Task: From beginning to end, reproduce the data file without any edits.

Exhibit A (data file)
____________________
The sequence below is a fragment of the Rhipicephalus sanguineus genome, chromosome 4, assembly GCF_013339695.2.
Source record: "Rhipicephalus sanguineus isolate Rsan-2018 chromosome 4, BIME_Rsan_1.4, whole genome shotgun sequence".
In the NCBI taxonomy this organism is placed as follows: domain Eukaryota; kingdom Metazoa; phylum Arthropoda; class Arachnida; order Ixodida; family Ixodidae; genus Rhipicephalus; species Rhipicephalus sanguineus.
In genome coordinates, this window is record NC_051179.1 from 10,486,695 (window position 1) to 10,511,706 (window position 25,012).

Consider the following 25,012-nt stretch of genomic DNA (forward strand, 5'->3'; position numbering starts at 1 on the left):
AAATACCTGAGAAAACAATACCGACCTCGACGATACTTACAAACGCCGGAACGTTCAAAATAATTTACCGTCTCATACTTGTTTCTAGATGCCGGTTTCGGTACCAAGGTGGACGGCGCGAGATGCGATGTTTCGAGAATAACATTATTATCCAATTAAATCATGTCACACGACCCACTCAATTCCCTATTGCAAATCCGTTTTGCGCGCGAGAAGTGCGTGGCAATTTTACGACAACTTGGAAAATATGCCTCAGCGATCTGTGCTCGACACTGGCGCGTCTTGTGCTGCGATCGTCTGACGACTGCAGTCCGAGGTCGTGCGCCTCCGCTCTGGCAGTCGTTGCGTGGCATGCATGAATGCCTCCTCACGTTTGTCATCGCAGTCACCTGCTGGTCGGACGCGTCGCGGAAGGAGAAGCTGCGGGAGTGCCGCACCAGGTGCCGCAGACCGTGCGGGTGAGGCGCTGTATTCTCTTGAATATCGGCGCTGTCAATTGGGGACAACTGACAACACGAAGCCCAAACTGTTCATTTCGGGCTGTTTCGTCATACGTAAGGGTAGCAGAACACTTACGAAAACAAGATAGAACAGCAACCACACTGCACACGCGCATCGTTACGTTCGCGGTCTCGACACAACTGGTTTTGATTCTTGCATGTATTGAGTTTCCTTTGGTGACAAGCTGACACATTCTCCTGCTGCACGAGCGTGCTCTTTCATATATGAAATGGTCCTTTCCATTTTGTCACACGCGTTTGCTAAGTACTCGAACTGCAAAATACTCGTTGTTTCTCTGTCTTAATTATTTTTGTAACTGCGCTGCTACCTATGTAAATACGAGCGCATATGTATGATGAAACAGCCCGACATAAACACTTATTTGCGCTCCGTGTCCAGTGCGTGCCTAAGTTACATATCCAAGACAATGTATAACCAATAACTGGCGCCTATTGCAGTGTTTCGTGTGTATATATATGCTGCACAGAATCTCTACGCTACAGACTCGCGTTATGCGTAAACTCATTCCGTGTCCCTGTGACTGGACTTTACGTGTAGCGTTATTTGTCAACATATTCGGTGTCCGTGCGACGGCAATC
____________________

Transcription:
The sequence below is a fragment of the Rhipicephalus sanguineus genome, chromosome 4, assembly GCF_013339695.2.
Source record: "Rhipicephalus sanguineus isolate Rsan-2018 chromosome 4, BIME_Rsan_1.4, whole genome shotgun sequence".
In the NCBI taxonomy this organism is placed as follows: domain Eukaryota; kingdom Metazoa; phylum Arthropoda; class Arachnida; order Ixodida; family Ixodidae; genus Rhipicephalus; species Rhipicephalus sanguineus.
In genome coordinates, this window is record NC_051179.1 from 10,486,695 (window position 1) to 10,511,706 (window position 25,012).

Consider the following 25,012-nt stretch of genomic DNA (forward strand, 5'->3'; position numbering starts at 1 on the left):
AAATACCTGAGAAAACAATACCGACCTCGACGATACTTACAAACGCCGGAACGTTCAAAATAATTTACCGTCTCATACTTGTTTCTAGATGCCGGTTTCGGTACCAAGGTGGACGGCGCGAGATGCGATGTTTCGAGAATAACATTATTATCCAATTAAATCATGTCACACGACCCACTCAATTCCCTATTGCAAATCCGTTTTGCGCGCGAGAAGTGCGTGGCAATTTTACGACAACTTGGAAAATATGCCTCAGCGATCTGTGCTCGACACTGGCGCGTCTTGTGCTGCGATCGTCTGACGACTGCAGTCCGAGGTCGTGCGCCTCCGCTCTGGCAGTCGTTGCGTGGCATGCATGAATGCCTCCTCACGTTTGTCATCGCAGTCACCTGCTGGTCGGACGCGTCGCGGAAGGAGAAGCTGCGGGAGTGCCGCACCAGGTGCCGCAGACCGTGCGGGTGAGGCGCTGTATTCTCTTGAATATCGGCGCTGTCAATTGGGGACAACTGACAACACGAAGCCCAAACTGTTCATTTCGGGCTGTTTCGTCATACGTAAGGGTAGCAGAACACTTACGAAAACAAGATAGAACAGCAACCACACTGCACACGCGCATCGTTACGTTCGCGGTCTCGACACAACTGGTTTTGATTCTTGCATGTATTGAGTTTCCTTTGGTGACAAGCTGACACATTCTCCTGCTGCACGAGCGTGCTCTTTCATATATGAAATGGTCCTTTCCATTTTGTCACACGCGTTTGCTAAGTACTCGAACTGCAAAATACTCGTTGTTTCTCTGTCTTAATTATTTTTGTAACTGCGCTGCTACCTATGTAAATACGAGCGCATATGTATGATGAAACAGCCCGACATAAACACTTATTTGCGCTCCGTGTCCAGTGCGTGCCTAAGTTACATATCCAAGACAATGTATAACCAATAACTGGCGCCTATTGCAGTGTTTCGTGTGTATATATATGCTGCACAGAATCTCTACGCTACAGACTCGCGTTATGCGTAAACTCATTCCGTGTCCCTGTGACTGGACTTTACGTGTAGCGTTATTTGTCAACATATTCGGTGTCCGTGCGACGGCAATC